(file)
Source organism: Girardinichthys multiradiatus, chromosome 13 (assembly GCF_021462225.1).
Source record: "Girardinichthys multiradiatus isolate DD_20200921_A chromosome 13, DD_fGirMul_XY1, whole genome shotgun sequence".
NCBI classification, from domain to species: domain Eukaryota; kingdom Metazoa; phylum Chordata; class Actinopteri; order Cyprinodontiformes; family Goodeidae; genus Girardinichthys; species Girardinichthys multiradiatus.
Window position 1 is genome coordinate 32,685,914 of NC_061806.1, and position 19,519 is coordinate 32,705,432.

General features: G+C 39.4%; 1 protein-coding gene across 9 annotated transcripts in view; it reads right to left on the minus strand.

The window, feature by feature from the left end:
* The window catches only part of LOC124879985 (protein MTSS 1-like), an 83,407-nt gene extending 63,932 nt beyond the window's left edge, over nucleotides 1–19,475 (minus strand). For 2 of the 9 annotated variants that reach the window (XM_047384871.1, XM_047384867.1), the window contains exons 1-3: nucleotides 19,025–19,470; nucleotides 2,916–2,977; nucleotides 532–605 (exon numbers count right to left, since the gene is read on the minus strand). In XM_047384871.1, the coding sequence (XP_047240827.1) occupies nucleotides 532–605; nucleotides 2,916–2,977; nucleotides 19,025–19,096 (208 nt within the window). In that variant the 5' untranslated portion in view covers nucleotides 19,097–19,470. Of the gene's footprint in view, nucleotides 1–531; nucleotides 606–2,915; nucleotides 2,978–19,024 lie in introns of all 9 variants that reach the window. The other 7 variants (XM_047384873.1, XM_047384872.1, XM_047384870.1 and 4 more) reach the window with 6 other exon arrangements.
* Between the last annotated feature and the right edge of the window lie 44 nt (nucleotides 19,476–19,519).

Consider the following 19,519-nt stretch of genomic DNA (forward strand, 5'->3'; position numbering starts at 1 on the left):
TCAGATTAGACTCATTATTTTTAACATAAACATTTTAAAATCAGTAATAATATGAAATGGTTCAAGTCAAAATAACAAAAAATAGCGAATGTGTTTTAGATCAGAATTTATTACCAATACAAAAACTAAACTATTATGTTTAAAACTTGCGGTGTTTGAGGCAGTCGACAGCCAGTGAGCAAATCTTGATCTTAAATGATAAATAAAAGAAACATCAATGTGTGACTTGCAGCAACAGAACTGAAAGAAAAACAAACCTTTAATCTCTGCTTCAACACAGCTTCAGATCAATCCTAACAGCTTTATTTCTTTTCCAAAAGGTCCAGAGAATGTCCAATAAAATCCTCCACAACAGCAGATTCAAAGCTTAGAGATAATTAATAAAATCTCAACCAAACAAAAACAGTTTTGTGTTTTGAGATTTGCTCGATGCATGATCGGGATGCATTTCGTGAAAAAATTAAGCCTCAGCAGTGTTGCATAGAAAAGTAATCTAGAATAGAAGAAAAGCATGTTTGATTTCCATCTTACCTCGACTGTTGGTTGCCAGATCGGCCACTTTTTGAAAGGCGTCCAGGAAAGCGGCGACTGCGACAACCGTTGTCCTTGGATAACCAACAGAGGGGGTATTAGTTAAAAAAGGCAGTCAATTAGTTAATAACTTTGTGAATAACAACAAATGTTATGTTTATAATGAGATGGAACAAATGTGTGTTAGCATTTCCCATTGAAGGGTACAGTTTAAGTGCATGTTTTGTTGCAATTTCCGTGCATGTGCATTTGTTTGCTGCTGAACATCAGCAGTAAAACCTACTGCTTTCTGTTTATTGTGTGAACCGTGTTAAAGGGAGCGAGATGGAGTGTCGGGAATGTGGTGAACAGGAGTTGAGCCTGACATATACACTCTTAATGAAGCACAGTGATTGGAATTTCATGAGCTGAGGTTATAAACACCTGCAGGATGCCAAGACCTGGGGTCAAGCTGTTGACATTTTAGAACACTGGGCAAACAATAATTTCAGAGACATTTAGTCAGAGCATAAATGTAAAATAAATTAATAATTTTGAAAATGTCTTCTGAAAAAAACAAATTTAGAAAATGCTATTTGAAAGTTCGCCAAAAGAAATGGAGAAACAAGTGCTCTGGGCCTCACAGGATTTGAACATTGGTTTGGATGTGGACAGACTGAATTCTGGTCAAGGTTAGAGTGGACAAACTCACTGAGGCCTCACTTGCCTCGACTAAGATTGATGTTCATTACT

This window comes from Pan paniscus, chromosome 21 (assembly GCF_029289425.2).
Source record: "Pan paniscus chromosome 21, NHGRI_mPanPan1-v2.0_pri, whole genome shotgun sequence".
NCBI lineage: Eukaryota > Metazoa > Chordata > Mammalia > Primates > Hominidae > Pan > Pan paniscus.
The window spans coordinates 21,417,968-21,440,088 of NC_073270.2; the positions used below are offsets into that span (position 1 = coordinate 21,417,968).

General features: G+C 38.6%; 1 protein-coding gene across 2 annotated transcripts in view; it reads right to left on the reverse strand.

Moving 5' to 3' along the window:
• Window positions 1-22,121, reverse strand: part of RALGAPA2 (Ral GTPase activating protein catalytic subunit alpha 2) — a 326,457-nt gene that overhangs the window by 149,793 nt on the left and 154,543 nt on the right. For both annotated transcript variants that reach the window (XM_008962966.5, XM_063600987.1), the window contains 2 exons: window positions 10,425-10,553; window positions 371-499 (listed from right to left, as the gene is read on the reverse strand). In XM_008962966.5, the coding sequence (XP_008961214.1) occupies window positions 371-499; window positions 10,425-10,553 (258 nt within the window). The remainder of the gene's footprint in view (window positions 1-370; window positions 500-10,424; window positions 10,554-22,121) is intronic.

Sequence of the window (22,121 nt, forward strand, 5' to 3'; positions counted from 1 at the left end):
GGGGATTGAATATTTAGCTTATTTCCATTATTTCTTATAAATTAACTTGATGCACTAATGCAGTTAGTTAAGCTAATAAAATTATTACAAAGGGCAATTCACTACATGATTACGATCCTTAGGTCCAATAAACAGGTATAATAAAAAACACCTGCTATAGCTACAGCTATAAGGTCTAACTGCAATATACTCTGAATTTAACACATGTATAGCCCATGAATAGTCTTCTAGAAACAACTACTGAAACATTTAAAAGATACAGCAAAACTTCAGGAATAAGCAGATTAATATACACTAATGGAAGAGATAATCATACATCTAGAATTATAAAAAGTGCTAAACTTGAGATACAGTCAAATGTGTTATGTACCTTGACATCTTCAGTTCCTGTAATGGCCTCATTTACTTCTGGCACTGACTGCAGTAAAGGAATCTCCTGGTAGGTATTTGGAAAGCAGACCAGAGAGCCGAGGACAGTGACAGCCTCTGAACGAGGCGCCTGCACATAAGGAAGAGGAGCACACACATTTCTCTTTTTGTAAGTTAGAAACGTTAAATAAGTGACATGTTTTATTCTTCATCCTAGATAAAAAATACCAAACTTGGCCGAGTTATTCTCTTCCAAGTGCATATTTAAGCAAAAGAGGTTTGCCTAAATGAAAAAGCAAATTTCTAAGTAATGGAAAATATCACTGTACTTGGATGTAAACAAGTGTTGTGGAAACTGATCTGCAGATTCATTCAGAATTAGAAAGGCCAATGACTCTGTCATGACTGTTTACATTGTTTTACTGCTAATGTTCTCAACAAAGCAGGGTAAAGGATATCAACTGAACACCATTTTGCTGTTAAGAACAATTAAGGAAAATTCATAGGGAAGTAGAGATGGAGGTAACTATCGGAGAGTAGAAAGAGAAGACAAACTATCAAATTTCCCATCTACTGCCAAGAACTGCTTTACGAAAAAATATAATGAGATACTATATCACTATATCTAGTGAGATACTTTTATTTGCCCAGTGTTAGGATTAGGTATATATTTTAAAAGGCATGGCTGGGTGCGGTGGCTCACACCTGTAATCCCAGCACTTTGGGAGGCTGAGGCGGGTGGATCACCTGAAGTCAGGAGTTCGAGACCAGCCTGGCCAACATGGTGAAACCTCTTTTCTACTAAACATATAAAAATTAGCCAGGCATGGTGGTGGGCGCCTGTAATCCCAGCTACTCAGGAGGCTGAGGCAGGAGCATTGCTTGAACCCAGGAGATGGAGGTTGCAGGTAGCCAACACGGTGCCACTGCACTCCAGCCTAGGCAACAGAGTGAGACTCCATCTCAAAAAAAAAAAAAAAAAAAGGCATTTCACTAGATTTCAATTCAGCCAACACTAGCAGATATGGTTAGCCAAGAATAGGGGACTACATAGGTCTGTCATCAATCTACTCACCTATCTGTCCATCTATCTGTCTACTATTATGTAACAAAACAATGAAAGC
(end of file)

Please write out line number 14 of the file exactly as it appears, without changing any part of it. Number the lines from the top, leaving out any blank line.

The window spans coordinates 21,417,968-21,440,088 of NC_073270.2; the positions used below are offsets into that span (position 1 = coordinate 21,417,968).